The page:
The day after a deadline passed for four Trump associates to turn over documents related to the January 6th attack, a former House impeachment manager explained on Friday how they could still be held accountable.
MSNBC's Chris Hayes interviewed Rep. Joe Neguse (D-CO), who prosecuted Trump for inciting the January 6th insurrection.
Hayes asked what will happen to Steve Bannon, who reportedly refused to comply with the subpoena.
"At the end of the day, if witnesses can defy subpoenas without consequence, then congressional oversight really no longer exists and it's hard to make the case Congress is a co-equal branch of government in that circumstance," Neguse said.
Neguse said he hopes Attorney General Merrick Garland pursues criminal contempt charges.
"But I and many of my colleagues also believe we shouldn't wait for the Department of Justice and we should pursue the contempt powers of Congress in the interim," Neguse said. "Which is something that the Congress can and should do."
"What does that look like?" Hayes asked.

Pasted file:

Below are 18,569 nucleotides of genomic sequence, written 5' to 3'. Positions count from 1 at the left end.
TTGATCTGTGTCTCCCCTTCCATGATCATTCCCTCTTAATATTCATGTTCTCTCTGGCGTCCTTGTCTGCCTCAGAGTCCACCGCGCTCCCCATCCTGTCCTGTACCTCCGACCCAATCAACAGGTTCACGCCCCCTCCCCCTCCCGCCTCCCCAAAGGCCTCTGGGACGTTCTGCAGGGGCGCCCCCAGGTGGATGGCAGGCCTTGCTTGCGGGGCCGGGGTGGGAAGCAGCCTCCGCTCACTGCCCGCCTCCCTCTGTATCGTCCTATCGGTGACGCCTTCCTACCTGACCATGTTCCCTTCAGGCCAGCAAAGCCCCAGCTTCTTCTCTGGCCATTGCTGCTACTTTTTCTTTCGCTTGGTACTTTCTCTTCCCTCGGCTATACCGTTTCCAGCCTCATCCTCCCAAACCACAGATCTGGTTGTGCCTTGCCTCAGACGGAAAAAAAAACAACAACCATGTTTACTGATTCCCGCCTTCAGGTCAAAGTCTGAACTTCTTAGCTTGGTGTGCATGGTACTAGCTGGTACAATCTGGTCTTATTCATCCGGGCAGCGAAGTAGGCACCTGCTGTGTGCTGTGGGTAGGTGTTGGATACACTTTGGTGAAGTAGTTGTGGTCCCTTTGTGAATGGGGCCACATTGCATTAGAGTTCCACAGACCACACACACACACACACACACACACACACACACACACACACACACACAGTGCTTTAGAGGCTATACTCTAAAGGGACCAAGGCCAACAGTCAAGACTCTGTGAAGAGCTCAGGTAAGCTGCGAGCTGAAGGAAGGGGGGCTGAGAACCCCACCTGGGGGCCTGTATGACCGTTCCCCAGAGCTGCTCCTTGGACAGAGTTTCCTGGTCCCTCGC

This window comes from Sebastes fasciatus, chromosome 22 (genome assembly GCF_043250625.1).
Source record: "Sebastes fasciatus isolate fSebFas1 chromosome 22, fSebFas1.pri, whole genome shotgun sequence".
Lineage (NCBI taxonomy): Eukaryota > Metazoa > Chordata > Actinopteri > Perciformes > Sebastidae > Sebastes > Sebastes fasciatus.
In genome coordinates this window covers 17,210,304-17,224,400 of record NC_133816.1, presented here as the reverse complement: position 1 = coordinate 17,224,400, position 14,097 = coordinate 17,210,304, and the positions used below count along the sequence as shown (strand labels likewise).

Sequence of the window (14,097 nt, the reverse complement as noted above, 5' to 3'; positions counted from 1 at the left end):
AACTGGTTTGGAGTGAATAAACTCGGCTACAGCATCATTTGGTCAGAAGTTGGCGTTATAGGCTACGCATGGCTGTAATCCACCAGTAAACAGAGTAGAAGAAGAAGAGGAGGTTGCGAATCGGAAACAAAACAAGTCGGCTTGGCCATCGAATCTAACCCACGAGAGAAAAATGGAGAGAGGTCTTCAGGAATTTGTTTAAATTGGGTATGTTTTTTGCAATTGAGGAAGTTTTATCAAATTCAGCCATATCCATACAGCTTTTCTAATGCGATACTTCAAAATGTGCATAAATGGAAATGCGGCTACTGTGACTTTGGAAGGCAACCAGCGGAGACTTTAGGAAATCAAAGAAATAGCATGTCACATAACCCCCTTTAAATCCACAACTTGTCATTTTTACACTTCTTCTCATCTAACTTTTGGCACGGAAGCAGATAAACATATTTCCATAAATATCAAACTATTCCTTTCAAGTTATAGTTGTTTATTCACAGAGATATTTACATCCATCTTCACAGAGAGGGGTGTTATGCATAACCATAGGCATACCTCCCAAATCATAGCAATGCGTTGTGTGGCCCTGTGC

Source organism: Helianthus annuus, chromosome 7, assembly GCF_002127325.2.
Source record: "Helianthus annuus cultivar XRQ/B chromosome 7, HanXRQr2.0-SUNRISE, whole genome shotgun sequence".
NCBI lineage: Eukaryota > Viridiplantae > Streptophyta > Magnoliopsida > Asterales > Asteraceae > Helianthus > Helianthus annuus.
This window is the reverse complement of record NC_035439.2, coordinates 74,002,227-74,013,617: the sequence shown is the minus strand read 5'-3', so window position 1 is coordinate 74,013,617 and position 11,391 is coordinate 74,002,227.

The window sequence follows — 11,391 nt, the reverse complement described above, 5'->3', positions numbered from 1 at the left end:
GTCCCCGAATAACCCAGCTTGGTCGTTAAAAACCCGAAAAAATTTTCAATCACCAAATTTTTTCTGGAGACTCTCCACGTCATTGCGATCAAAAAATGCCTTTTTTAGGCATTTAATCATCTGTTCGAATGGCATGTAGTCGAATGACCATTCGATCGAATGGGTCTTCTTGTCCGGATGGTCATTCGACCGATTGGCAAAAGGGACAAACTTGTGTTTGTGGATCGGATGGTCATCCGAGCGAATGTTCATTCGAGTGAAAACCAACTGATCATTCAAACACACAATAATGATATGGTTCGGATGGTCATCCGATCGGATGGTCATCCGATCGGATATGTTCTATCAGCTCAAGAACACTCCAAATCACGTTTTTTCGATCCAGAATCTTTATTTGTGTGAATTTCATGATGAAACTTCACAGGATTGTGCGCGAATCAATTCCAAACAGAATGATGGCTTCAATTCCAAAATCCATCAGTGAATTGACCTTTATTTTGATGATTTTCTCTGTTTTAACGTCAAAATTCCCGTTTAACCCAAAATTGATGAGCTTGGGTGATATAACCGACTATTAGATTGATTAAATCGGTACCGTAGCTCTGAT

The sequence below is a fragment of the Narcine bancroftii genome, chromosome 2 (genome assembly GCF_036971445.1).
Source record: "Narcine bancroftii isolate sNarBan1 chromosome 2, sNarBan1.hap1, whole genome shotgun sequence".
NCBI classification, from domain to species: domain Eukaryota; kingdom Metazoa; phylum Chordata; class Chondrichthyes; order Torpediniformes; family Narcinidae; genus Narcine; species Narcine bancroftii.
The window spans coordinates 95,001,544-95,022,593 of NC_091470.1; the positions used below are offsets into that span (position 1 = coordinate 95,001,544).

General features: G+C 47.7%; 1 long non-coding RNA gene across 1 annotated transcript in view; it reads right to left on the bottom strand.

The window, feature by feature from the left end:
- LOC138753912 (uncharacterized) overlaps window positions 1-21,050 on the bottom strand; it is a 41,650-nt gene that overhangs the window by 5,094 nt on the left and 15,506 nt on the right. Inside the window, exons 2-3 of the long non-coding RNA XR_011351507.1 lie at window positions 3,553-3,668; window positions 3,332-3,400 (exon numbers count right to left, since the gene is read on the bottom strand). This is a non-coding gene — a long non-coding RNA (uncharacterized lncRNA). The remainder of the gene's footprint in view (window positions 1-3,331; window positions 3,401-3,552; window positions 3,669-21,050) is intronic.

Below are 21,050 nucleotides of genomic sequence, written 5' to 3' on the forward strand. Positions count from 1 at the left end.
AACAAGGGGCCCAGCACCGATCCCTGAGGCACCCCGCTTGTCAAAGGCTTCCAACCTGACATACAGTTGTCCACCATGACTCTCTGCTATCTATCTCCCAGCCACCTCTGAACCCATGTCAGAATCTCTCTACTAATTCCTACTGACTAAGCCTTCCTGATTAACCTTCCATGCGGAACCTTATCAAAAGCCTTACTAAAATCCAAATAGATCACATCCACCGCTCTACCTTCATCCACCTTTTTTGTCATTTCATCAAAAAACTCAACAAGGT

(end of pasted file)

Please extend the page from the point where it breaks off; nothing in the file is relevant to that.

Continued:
"So inherent contempt powers of the Congress, Chris, have always existed under our constitution," he replied. "The powers have been largely dormant for the better part of the last 90 years. Myself, Ted Lieu (D-CA), Val Demings (D-FL), a group of us on the House Judiciary Committee — who again experienced the stonewalling of the Trump administration first hand — a year-and-a-half ago proposed changing our rules to codify and authorize the use of inherent contempt," he explained, referring to House Resolution 406.
He noted that Congress has the power to levy fines, monetary penalties, and even imprisonment.
"It would not require the passage of the resolution in the Senate and only require a majority vote in the House of Representatives," he explained. "So we think our resolution is a prudent step forward and will certainly be encouraging our colleagues to take it up."
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